KHARTOUM (Reuters) - More than 60,000 people have fled a town in Sudan's main oil region since it was attacked by insurgents in April, the United Nations said on Thursday.
Government forces retook the town of Abu Kershola two weeks ago from fighters belonging to the Sudanese Revolutionary Front (SRF), a rebel alliance seeking to topple President Omar Hassan al-Bashir.
Abu Kershola lies in the northeastern tip of the oil-producing South Kordofan state.
But the SRF struck back, attacking a convoy of Sudan's army chief of staff during a visit last week.
The fighting in Abu Kershola has displaced 63,000 people, the U.N. said in its report. Some 8,000 people have fled to Khartoum, more than 600 km (370 miles) away, while 44,000 were seeking shelter in the neighboring state of North Kordofan.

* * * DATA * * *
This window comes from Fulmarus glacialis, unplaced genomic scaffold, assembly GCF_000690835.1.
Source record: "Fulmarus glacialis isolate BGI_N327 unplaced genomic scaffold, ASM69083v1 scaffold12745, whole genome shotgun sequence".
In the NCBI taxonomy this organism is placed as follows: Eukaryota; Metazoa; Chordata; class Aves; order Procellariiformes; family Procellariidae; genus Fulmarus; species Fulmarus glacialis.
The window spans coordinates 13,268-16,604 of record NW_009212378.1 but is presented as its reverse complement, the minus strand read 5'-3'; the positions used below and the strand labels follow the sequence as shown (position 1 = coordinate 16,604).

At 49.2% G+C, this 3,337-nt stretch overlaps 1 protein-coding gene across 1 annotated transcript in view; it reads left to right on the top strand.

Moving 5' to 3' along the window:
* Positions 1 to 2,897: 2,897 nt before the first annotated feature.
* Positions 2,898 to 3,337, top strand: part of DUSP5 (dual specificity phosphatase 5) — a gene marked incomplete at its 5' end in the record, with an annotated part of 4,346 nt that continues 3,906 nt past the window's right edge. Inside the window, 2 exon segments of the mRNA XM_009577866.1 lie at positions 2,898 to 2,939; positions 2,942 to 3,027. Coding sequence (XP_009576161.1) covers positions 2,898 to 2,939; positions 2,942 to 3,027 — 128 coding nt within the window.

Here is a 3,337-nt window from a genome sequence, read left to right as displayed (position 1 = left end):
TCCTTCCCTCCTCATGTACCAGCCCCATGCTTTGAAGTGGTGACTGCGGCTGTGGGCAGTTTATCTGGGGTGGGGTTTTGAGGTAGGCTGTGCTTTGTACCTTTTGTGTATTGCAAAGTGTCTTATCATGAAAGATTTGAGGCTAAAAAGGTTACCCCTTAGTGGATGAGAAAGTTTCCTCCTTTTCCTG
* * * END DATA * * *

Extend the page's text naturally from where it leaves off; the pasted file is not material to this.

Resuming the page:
"The security situation remains fragile," the U.N. said.
For decades Sudan has been plagued by clashes between the government and rebels fighting against what they say is exploitation by a Khartoum elite.
The SRF is made up of three rebel groups from Darfur and the Sudan People's Liberation Movement-North (SPLM-N), fighting along the border with South Sudan.
The violence has strained relations with South Sudan, which Sudan accuses of backing rebels. Juba denies the claims.
The unrest is a sensitive topic in Khartoum. A journalist working for the daily al-Sudani newspaper has been arrested after the army accused him of damaging its reputation, his lawyer said.
Khalid Ahmed wrote a report on Abu Kershola after visiting the area with the chief of staff.
(Reporting by Ulf Laessing; Editing by Raissa Kasolowsky)